During our interview, Kolker looked out his window at the Louisiana Universities Marine Consortium, about 30 miles away from Isle de Jean Charles, and noticed that the parking lot was flooding. That may not seem so surprising, but it was a bright, sunny spring day without a cloud in the sky. And while LUMCON, a scientific research center serving more than two dozen member institutions, is located on a thin strip of land in Terrebonne Parish and is therefore used to some flooding, it should take more than a wind change. But it doesn’t lately. “I’ve seen the flooding go from about 12 times a year in the early 2000s to 50 times a year today just in my parking lot,” Kolker said.
Nearby, the entire town of Chauvin is suffering. As the water levels rise, the community shrinks. “Chauvin has been slowly losing people over the last 50 years,” says Kolker. “With all the flooding, it’s become a difficult place to live. Businesses have closed. Schools have closed.” Since 2000, the population in Chauvin decreased by 4.6 percent. Currently, the town has a higher than average unemployment rate of 7.7 percent with negative job growth, according to Sperling’s Best Places, a site which tracks economic statistics of locations nationwide.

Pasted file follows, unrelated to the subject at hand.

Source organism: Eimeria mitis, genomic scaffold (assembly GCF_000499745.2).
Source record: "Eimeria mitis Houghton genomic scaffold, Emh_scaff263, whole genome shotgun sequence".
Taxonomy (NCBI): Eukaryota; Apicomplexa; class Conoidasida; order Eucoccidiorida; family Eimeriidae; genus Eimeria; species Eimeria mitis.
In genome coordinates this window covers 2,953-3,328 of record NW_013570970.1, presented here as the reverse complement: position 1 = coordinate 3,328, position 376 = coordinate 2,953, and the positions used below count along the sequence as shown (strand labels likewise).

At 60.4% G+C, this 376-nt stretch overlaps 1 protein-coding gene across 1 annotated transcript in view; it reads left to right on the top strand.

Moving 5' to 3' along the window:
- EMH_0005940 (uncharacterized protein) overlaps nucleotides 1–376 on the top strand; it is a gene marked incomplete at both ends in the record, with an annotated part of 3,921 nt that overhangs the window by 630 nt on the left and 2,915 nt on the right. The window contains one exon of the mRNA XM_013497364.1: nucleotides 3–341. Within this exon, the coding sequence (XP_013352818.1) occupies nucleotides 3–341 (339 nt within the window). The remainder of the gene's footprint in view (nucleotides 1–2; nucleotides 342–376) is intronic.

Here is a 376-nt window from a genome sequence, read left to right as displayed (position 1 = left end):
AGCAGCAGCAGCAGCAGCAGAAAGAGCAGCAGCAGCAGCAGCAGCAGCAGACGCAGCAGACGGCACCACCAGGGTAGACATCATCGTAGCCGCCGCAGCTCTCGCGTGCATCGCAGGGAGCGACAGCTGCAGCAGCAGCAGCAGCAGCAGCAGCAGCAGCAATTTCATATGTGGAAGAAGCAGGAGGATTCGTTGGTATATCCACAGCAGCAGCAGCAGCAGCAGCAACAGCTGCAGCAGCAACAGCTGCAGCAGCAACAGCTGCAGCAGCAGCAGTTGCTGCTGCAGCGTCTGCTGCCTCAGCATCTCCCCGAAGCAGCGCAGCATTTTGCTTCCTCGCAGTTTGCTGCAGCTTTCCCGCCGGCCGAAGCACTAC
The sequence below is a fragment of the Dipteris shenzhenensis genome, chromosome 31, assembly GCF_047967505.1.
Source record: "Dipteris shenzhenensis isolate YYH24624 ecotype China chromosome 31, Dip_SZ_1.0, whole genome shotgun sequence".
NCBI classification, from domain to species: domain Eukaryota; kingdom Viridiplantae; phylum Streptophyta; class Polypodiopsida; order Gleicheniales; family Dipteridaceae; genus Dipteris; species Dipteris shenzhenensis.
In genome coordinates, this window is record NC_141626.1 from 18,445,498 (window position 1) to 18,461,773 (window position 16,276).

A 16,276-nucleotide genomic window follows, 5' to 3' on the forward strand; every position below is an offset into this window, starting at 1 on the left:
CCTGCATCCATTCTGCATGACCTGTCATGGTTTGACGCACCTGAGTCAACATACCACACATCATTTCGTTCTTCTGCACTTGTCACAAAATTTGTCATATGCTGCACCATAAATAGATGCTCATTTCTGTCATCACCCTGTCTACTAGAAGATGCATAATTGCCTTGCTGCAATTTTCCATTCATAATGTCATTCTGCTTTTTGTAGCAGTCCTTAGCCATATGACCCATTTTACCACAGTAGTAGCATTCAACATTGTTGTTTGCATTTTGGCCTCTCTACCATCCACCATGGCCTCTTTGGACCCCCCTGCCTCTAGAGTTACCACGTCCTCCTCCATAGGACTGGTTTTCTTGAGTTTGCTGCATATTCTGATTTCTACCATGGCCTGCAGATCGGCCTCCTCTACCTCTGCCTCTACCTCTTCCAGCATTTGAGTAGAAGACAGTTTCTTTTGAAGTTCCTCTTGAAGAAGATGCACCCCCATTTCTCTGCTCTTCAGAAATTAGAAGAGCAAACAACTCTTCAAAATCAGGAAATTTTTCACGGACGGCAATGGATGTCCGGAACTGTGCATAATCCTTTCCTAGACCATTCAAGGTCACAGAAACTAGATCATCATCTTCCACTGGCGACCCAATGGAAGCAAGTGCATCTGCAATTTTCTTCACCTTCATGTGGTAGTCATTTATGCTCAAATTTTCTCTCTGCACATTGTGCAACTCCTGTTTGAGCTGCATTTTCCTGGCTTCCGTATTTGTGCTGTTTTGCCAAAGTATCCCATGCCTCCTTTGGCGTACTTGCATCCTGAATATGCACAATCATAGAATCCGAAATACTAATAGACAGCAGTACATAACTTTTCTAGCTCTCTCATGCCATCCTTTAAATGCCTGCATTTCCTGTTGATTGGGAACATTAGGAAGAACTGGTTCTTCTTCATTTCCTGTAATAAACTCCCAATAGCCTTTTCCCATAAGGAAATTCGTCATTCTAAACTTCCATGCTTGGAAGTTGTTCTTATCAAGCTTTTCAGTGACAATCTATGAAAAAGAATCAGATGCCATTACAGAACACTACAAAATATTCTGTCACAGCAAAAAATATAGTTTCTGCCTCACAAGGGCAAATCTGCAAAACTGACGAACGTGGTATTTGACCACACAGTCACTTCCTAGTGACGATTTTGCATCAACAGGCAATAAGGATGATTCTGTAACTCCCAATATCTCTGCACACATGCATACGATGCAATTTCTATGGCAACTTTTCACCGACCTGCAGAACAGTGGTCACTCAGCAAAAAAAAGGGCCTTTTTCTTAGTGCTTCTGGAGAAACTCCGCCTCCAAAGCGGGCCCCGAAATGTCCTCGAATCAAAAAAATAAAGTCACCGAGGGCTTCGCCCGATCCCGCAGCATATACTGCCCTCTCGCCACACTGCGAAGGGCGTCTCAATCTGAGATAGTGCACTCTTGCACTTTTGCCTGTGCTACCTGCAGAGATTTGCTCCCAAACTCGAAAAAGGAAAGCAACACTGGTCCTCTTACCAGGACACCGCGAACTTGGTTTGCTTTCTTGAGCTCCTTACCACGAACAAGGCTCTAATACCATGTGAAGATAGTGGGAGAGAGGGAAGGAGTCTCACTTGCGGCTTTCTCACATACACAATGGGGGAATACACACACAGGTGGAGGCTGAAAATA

Thankfully, state officials have learned a lot about what causes wetland loss over the years and some of the worst offenders have been stopped or slowed. Canal production has subsided, due in no small part to tighter regulations like the federal Clean Water Act of 1972 and lobbying from restoration and preservation groups.
“Oddly, in a way we’re in a little bit of a lull as far as wetland loss right now. It was much worse in the starting in the 1950s and peaking in the late ‘70s. That was really when land loss factors were at their greatest; onshore gas production was high and a lot of navigational canals were being dug. Since the oil bust in the ‘80s, both of those have subsided substantially,” says Kolker.
But while that’s helped, it hasn’t completely stopped land loss or done anything to reverse the damage. For that, the state legislature passed a law in the wake of Hurricane Katrina requiring a “master plan” for wetland loss prevention and restoration be created every five years. While Kolker considers the first iterations a bit of a trial run that overlooked some key areas, he’s hopeful about the current master plan.
The plan, which stretches across 50 years and aims to both restore land loss and mitigate factors like sea level rise and natural erosion, has been approved by two governors on both sides of the political fence and voted-in by 100 percent of the latest legislature, according to Kolker.